Three Paragraphs of Black Friday

Consumer aggression is an American tradition. The ghost of H.L. Mencken was in sardonic ecstasies this past weekend over video clips of Black Friday berserkers punching, pepper-spraying and shooting their way through crowds of competing shoppers to win deep discounts on unnecessary purchases. Everyone loves a good slugfest.

Watching it all from my father’s recliner, I recalled that Homeric scene in Tom Jones when Molly Seagrim, taunted by the crowd in the churchyard, took up a thigh bone from an open grave, “fell in among the flying ranks, and dealing her blows with great liberality on either side, overthrew the carcasse of many a mighty heroe and heroine.” Rather than a thigh bone, today’s Molly Seagrim swings an iPhone or a Blue Ray player.

Of course, it’s equally traditional to be shocked – simply shocked – by such behavior. Like court-appointed advocates for the defense, journalists and economists speculated in the aftermath that The American Consumer had been suffering from “austerity fatigue” and was possessed by the demon of “pent up demand.” This kind of insanity, they mean to say, is just what we need.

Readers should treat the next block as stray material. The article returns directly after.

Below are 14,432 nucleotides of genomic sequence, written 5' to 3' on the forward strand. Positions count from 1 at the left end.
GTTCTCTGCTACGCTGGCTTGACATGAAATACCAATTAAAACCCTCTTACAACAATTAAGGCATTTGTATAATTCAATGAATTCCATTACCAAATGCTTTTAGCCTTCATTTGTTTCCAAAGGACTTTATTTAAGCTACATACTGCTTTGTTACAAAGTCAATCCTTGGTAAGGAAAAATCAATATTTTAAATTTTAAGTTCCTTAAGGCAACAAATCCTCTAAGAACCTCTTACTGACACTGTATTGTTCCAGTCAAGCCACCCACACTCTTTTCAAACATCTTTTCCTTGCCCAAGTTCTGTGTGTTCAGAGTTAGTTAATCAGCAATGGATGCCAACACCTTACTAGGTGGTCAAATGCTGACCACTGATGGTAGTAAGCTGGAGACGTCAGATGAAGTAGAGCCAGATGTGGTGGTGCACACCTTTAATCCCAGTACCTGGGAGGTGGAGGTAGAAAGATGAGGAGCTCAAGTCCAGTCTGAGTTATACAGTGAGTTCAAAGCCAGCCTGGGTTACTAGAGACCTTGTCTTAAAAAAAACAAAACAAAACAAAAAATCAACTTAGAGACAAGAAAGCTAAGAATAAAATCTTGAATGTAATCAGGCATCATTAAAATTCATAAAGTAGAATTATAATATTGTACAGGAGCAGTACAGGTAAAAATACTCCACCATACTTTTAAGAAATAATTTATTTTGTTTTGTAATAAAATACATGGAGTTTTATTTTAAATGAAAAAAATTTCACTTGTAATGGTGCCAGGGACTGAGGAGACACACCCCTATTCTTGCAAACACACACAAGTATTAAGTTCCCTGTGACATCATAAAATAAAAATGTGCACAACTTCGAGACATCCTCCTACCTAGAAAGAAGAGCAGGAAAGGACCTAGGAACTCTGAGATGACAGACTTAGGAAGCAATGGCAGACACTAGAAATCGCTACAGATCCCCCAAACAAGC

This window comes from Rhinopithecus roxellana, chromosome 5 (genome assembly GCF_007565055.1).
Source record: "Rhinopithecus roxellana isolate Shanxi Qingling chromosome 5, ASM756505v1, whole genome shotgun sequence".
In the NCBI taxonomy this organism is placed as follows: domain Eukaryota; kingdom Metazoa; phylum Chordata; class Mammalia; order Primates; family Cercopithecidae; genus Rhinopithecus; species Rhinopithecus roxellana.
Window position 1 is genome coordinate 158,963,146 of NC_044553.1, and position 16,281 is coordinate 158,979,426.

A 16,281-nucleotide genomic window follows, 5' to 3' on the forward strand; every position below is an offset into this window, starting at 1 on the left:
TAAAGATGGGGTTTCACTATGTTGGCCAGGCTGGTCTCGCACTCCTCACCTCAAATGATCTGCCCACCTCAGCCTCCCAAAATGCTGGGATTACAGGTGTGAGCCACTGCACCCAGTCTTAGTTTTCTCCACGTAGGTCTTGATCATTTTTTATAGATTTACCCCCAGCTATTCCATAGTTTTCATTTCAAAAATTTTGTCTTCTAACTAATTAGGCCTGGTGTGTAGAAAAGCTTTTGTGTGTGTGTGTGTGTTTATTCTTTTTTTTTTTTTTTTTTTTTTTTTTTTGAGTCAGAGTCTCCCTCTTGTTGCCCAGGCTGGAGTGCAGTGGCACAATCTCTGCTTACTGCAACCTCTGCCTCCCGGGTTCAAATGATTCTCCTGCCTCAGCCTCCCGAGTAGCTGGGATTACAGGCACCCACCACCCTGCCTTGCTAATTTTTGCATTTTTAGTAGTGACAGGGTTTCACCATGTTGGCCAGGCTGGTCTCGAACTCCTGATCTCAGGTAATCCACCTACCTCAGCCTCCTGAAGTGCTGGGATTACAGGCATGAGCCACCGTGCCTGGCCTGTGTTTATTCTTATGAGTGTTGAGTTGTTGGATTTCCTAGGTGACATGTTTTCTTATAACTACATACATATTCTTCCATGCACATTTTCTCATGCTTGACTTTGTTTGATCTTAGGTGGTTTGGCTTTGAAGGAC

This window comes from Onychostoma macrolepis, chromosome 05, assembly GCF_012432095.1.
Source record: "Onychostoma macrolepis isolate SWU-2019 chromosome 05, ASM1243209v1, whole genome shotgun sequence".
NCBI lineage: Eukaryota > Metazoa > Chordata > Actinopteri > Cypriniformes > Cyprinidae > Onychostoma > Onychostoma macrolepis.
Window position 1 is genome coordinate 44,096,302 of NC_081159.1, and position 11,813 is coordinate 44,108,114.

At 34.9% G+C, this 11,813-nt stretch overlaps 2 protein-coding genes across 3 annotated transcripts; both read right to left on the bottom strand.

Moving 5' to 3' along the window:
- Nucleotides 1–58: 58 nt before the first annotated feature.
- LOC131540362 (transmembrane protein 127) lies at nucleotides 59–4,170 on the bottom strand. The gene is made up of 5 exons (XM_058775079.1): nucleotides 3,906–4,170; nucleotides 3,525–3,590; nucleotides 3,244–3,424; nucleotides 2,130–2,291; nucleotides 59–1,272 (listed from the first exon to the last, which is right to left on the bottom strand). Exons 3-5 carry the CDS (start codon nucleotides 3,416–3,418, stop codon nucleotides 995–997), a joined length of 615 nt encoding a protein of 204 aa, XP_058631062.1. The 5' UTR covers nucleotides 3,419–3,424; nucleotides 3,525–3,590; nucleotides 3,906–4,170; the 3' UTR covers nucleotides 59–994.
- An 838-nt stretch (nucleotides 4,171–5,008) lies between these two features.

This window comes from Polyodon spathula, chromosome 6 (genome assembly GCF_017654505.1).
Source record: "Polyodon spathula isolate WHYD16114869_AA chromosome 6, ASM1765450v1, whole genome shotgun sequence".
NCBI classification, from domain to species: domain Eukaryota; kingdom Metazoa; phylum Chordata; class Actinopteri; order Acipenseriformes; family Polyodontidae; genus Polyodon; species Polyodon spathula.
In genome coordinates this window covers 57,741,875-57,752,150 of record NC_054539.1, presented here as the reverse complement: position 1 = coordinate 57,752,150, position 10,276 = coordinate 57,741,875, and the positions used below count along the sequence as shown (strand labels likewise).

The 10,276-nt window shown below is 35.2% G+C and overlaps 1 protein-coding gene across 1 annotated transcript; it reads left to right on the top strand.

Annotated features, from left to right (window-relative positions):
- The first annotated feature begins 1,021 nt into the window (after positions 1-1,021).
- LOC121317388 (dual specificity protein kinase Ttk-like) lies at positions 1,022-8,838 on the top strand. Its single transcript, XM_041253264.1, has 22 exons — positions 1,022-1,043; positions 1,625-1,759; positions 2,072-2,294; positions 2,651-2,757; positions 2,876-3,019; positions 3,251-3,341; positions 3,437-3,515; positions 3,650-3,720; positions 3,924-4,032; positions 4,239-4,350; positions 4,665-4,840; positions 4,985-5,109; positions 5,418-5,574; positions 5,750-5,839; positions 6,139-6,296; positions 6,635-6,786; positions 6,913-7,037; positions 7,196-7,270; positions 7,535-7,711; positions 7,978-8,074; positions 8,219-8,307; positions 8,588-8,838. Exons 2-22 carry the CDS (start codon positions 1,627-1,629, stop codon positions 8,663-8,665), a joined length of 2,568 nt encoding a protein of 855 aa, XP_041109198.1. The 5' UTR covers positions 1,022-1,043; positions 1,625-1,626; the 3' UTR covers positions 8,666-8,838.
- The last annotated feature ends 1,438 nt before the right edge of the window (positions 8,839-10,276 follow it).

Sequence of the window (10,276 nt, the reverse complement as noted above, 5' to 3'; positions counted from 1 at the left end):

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One response to “Three Paragraphs of Black Friday

  1. “Austerity fatigue”? Let’s medicalize that & lobby for its inclusion in the DSM-V.

    Ensconced here in Kyoto, and with no TV in the household, and reading only the NYRB, I’d not come across this latest incarnation of the formula “{X}-fatigue” (as in “compassion fatigue”).

    Up went my eye-brows.

    So I googled “austerity fatigue” (within quotation marks). As of 10:30 AM EST, I get 16,900 results. Among them, alongside “austerity fatigue,” I find also “bailout fatigue.” That’s a going concern, too, it seems: googling the phrase yields 130,000 instances. Doubtless both phrases have already, now, been called “memes.”

    I wonder if anyone ever suffers from “profligacy fatigue.” A quick google tells me that only one person (available to Google) has deployed the term.

    I must be suffering from “‘{X}-fatigue’ fatigue,” and herewith put that “meme” into circulation. (Perhaps googling that phrase tomorrow will bring me back here.)

    In closing, I add only that I’ll be reading Rochester with my students today. What was Restoration literature but “pent-up demand” madly expressing itself after the 11-year Cromwellian Interregnum?

    So, that’s it. The Earl of Rochester was “in recovery” from “austerity fatigue.”

    Then bring my bath and strew my bed,
    As each kind night returns:
    I’ll change a mistress till I’m dead,
    And fate change me for worms.

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